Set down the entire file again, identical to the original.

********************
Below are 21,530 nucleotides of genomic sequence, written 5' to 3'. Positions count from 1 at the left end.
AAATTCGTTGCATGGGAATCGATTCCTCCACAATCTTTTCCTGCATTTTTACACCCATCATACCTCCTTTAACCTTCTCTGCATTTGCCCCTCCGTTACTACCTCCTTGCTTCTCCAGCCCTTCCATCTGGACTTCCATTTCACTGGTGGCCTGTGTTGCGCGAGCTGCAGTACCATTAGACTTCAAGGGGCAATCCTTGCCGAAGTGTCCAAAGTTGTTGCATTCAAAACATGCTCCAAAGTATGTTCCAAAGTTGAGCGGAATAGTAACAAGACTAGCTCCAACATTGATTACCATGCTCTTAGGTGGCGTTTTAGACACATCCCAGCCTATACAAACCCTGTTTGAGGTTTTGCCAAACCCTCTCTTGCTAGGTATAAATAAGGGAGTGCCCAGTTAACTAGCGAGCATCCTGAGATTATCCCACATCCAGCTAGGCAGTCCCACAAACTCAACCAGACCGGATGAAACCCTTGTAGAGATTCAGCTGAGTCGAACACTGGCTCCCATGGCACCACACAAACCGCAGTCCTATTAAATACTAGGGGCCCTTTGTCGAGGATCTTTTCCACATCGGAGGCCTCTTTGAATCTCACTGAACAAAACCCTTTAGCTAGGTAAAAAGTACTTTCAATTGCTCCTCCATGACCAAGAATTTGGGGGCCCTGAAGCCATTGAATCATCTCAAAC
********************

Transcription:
Below are 21,530 nucleotides of genomic sequence, written 5' to 3'. Positions count from 1 at the left end.
AAATTCGTTGCATGGGAATCGATTCCTCCACAATCTTTTCCTGCATTTTTACACCCATCATACCTCCTTTAACCTTCTCTGCATTTGCCCCTCCGTTACTACCTCCTTGCTTCTCCAGCCCTTCCATCTGGACTTCCATTTCACTGGTGGCCTGTGTTGCGCGAGCTGCAGTACCATTAGACTTCAAGGGGCAATCCTTGCCGAAGTGTCCAAAGTTGTTGCATTCAAAACATGCTCCAAAGTATGTTCCAAAGTTGAGCGGAATAGTAACAAGACTAGCTCCAACATTGATTACCATGCTCTTAGGTGGCGTTTTAGACACATCCCAGCCTATACAAACCCTGTTTGAGGTTTTGCCAAACCCTCTCTTGCTAGGTATAAATAAGGGAGTGCCCAGTTAACTAGCGAGCATCCTGAGATTATCCCACATCCAGCTAGGCAGTCCCACAAACTCAACCAGACCGGATGAAACCCTTGTAGAGATTCAGCTGAGTCGAACACTGGCTCCCATGGCACCACACAAACCGCAGTCCTATTAAATACTAGGGGCCCTTTGTCGAGGATCTTTTCCACATCGGAGGCCTCTTTGAATCTCACTGAACAAAACCCTTTAGCTAGGTAAAAAGTACTTTCAATTGCTCCTCCATGACCAAGAATTTGGGGGCCCTGAAGCCATTGAATCATCTCAAAC